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Recommendation to Tip Dealers Generates Controversy13 November 2001
Several weeks ago, I relayed to you a letter from a dealer who wanted me to put in a word in favor of tipping. I did, pointing out that casino dealers are low-paid service employees who make their living via tips.
That doesn't mean players must, or even should, tip rude dealers, incompetent dealers or dealers who are more focused on hustling tips than giving decent service. But dealers who are friendly, competent and make gaming a more pleasant experience earn their tips.
It's not a unanimous opinion. I received three phone messages and a couple of e-mails from readers who said they never tip, and didn't think anyone should. All raised the same points, and one closed by saying, "Think about it, and I'm sure you'll agree."
Well, I don't agree. Let's go down the points one by one, then leave this topic for a year or three:
Casino dealers are there to take as much of the players' money as they can. Their function is not the same as that of waiters and waitresses who are there to serve customers.
No. The casinos are there to take your money, and they do it via the mathematical edge that is designed into the games. The dealers are there to serve the public. The dealer doesn't want to take your money. Winners tip more.
How does a dealer serve the public? Part of it is just being friendly, chatting with players and putting them at ease. A good dealer will pick up on the needs of individual players, something that for a blackjack dealer might range from slowing the game down for novices to just keeping quiet and dealing the cards when one-on-one with a player who clearly doesn't want to interact. A good craps dealer will recognize a player's betting patterns. Haven't you ever forgotten to take odds, only to have a dealer ask, "Do you want your odds with that, sir?" In Las Vegas, I once even had a craps dealer PAY me on an odds bet I didn't make while I was chatting with a waitress.
A good roulette dealer will make sure players have time to get their bets down before spinning the wheel, and will offer to help players who can't reach all the way across the table to place the bets on the layouts.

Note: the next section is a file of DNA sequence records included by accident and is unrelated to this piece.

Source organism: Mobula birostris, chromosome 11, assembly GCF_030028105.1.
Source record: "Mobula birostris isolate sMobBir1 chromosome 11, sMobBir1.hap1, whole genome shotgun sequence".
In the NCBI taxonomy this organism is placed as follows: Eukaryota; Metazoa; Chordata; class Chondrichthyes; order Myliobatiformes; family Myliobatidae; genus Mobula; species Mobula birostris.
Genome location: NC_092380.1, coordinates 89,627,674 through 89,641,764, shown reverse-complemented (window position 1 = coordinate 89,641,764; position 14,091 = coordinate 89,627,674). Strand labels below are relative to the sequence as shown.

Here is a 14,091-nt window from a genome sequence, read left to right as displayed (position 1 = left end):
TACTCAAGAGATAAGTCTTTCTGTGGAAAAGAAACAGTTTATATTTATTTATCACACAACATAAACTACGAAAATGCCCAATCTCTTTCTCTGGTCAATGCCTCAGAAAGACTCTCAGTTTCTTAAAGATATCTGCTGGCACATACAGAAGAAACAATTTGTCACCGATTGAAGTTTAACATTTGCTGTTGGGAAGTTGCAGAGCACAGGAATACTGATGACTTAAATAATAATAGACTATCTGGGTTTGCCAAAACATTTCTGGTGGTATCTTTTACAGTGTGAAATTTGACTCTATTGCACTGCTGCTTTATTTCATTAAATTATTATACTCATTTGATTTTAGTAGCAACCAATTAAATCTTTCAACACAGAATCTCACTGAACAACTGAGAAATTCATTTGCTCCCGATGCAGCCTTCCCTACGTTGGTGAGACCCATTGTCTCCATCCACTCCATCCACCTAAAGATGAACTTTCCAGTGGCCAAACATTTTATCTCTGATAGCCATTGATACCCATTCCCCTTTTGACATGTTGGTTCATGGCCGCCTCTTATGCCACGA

A good dealer will keep an eye out for a supervisor who's slow to pick up your rating card and will let the supervisor know when you make an additional buy-in, things that directly affect the comps and bonus cash vouchers you can expect. When you leave the table, if the supervisor hasn't been able to keep a close enough track on how much you've been betting, he or she might rely on the dealer for an estimate of the average bet that is the basis of your comp rating.
Tipping increases the house advantage and decreases a player's chance of winning.
A card counter I know, who pays as close attention to the house edge as anyone, once told me he uses comps as his guideline. He calculates the value of the comps he expects from his play, and tips the dealer about that much. My friend still gets the full value of the game, but in effect passes on the freebies.
Let's say you wager $25 a hand for 100 hands per hour. That's a risk of $2,500 per hour. Let's also say you play 10 one-hour sessions, for a total risk of $25,000. And let's go out on a limb and say you have five winning sessions--more winners than average. Dealers don't expect you to tip when you're losing, so only in the five winners you tip $5 twice an hour. That's a total of $50 in tips, or 0.2 percent of your wagers. Don't you think you get far more than that back in comps and cash vouchers?
Dealers work for a casino. They should be fairly compensated by the house. Casinos make millions and millions each month. They shouldn't expect players to help them pay their employees.
We can talk about ought-tos all day, but reality is that the men and women who work as casino dealers rely on tips to feed their families. If you don't tip, you're not depriving the casino. You're depriving these men and women.
If the casino did dramatically increase salary for dealers, there would be a cost to players. The natural reaction of a business with increased cost is to either find ways to cut back or to seek increased revenue. That might mean decreasing the number of table games and replacing them with even more slot machines. Short of that, an operator might try to make up the costs by adopting rules that increase the house edge on the table games.
Better-paid dealers and a no-tipping policy might seem like an attractive possibility, but are you willing to pay the price in fewer, tougher table games?
This article is provided by the Frank Scoblete Network. Melissa A. Kaplan is the network's managing editor. If you would like to use this article on your website, please contact Casino City Press, the exclusive web syndication outlet for the Frank Scoblete Network. To contact Frank, please e-mail him at email@example.com.
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